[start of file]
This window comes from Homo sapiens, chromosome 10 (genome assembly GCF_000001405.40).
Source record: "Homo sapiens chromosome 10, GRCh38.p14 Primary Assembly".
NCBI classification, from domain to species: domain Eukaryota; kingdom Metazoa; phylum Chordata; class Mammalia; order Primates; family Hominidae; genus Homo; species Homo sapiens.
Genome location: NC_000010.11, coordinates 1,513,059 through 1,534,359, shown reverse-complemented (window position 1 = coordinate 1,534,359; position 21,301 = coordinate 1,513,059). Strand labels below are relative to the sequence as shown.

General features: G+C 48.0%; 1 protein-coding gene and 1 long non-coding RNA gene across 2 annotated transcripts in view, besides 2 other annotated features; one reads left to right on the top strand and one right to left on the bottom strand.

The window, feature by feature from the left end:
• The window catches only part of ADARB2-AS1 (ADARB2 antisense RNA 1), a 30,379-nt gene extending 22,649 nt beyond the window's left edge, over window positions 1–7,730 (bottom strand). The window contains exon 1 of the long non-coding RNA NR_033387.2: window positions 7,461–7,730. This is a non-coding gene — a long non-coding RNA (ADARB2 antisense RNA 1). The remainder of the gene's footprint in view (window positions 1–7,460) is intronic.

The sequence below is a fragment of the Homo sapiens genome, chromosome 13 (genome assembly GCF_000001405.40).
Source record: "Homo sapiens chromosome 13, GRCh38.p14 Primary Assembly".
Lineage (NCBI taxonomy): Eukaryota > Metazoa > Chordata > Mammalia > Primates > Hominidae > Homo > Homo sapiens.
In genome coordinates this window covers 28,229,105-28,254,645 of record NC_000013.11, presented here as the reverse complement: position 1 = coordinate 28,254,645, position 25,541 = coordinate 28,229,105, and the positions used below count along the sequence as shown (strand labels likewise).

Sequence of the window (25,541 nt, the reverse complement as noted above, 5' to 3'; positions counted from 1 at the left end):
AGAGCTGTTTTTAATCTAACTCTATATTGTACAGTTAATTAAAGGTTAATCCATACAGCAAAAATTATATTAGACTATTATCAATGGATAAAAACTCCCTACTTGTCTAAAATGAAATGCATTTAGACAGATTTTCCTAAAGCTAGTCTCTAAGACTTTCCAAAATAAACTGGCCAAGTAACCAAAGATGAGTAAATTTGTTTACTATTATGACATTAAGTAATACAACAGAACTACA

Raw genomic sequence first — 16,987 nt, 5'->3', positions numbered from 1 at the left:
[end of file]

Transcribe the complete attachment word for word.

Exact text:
This window comes from Homo sapiens, chromosome 10 (genome assembly GCF_000001405.40).
Source record: "Homo sapiens chromosome 10, GRCh38.p14 Primary Assembly".
NCBI classification, from domain to species: domain Eukaryota; kingdom Metazoa; phylum Chordata; class Mammalia; order Primates; family Hominidae; genus Homo; species Homo sapiens.
Genome location: NC_000010.11, coordinates 1,513,059 through 1,534,359, shown reverse-complemented (window position 1 = coordinate 1,534,359; position 21,301 = coordinate 1,513,059). Strand labels below are relative to the sequence as shown.

General features: G+C 48.0%; 1 protein-coding gene and 1 long non-coding RNA gene across 2 annotated transcripts in view, besides 2 other annotated features; one reads left to right on the top strand and one right to left on the bottom strand.

The window, feature by feature from the left end:
• The window catches only part of ADARB2-AS1 (ADARB2 antisense RNA 1), a 30,379-nt gene extending 22,649 nt beyond the window's left edge, over window positions 1–7,730 (bottom strand). The window contains exon 1 of the long non-coding RNA NR_033387.2: window positions 7,461–7,730. This is a non-coding gene — a long non-coding RNA (ADARB2 antisense RNA 1). The remainder of the gene's footprint in view (window positions 1–7,460) is intronic.

The sequence below is a fragment of the Homo sapiens genome, chromosome 13 (genome assembly GCF_000001405.40).
Source record: "Homo sapiens chromosome 13, GRCh38.p14 Primary Assembly".
Lineage (NCBI taxonomy): Eukaryota > Metazoa > Chordata > Mammalia > Primates > Hominidae > Homo > Homo sapiens.
In genome coordinates this window covers 28,229,105-28,254,645 of record NC_000013.11, presented here as the reverse complement: position 1 = coordinate 28,254,645, position 25,541 = coordinate 28,229,105, and the positions used below count along the sequence as shown (strand labels likewise).

Sequence of the window (25,541 nt, the reverse complement as noted above, 5' to 3'; positions counted from 1 at the left end):
AGAGCTGTTTTTAATCTAACTCTATATTGTACAGTTAATTAAAGGTTAATCCATACAGCAAAAATTATATTAGACTATTATCAATGGATAAAAACTCCCTACTTGTCTAAAATGAAATGCATTTAGACAGATTTTCCTAAAGCTAGTCTCTAAGACTTTCCAAAATAAACTGGCCAAGTAACCAAAGATGAGTAAATTTGTTTACTATTATGACATTAAGTAATACAACAGAACTACA

Raw genomic sequence first — 16,987 nt, 5'->3', positions numbered from 1 at the left: